There’s an old quote by Mark Twain that says, “I didn’t have time to write you a short letter, so I wrote you this long one instead.”
Anyone who has ever tried their hand at writing knows this can be true. Spilling your guts is easy. Being concise takes time. Recently, Helen Klein Ross took to the microphone at SXSW Interactive – briefly, of course – to extol the virtues of “saying it short” and remind the audience that when it comes to effective writing, less really is more.
These days, Ross is best known for her blog, Ad Broad, and she tweets under the handle of Betty Draper, the wife and mother from the hit show Mad Men … somehow with AMC’s permission. (Very cool, AMC!) But before all of that, Ross made her name in advertising. It was there that she realized “the less you say, the more likely people are to remember.”
For example, an effective billboard is said to have six words or fewer. In a commercial, that number swells to sixty. For Ross, the same is true in social media. “You can’t say 10 things and have people remember what you say.”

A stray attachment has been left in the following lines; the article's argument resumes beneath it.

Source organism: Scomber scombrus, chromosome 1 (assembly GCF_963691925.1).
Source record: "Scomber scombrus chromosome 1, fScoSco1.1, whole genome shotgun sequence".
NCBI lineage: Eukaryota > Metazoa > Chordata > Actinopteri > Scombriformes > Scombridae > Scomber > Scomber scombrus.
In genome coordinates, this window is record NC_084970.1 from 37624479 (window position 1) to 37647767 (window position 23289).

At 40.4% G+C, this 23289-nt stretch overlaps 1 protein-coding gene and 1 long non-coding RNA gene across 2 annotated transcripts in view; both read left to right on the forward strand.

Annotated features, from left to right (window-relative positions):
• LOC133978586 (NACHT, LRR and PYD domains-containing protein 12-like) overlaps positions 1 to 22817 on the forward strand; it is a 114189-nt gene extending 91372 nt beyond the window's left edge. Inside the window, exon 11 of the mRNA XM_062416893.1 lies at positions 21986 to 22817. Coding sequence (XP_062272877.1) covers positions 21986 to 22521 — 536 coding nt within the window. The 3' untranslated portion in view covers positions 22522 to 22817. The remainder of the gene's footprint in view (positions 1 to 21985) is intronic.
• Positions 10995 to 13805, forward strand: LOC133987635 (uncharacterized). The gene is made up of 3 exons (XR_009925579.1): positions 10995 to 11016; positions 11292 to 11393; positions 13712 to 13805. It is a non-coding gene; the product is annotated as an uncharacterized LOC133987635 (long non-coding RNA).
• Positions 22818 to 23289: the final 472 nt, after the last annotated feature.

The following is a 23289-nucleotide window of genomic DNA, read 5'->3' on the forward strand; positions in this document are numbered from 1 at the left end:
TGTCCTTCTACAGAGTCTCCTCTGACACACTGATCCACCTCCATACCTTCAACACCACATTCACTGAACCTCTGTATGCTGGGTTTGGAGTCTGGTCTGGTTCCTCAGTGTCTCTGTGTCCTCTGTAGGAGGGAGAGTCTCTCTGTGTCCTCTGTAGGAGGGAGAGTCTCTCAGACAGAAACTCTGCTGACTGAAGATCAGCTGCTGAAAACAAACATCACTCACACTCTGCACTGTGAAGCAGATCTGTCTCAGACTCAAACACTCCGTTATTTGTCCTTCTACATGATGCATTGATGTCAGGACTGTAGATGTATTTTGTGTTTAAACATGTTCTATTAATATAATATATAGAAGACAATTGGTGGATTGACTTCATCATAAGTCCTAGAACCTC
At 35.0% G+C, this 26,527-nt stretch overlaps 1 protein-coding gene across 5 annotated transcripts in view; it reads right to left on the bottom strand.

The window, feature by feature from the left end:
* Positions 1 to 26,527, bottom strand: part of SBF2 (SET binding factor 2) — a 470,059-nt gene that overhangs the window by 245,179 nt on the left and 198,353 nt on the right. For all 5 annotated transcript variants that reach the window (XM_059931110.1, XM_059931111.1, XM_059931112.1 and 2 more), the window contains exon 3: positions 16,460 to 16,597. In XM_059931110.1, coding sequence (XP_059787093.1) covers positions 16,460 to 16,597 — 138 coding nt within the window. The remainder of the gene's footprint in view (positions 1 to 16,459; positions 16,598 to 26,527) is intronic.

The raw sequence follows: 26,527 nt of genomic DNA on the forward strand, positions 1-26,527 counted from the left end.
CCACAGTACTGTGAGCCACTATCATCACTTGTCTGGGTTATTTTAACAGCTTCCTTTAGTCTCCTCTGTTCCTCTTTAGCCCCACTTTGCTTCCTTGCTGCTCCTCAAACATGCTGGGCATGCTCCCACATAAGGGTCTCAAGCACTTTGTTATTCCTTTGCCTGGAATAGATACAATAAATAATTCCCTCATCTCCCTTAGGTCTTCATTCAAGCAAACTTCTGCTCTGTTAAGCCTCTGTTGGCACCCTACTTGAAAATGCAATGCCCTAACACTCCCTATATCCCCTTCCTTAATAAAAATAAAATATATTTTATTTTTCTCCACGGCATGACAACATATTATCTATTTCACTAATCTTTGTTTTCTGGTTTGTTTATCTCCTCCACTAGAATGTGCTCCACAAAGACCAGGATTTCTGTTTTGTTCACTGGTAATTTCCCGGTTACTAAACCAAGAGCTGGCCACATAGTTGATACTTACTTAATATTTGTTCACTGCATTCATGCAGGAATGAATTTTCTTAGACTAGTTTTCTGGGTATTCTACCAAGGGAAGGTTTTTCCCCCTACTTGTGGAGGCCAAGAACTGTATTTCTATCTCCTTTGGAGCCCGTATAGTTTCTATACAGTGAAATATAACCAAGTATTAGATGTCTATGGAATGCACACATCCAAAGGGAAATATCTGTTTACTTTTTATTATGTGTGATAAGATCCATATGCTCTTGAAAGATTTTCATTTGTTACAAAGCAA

Ross says having a limit can actually help creativity. After spending 20-plus years working within the constraints of the advertising industry, 140 characters felt spacious to her. But even Ross points out that “just because you have 140 characters, doesn’t mean you have to use them all.”
Social media, she says, isn’t about writing a paragraph of information. “It’s not about telling it all,” Ross says. “It’s about telling it right.”
Ross also cautioned against writing and, more importantly, publishing too quickly. She suggested taking a moment before hitting send.
“Before you tweet, breathe,” she said. For as she reminded the SXSW audience, “getting something off the internet is about as easy as getting urine out of a pool.” An unfortunate visual, but an evocative and effective one nonetheless. Much like the whole of Ross’s talk.
Of course, there’s more to say on the topic. But we’ll wrap it up before we lose your attention.
Author Tom Hynes is PR Newswire’s manager of blogger relations.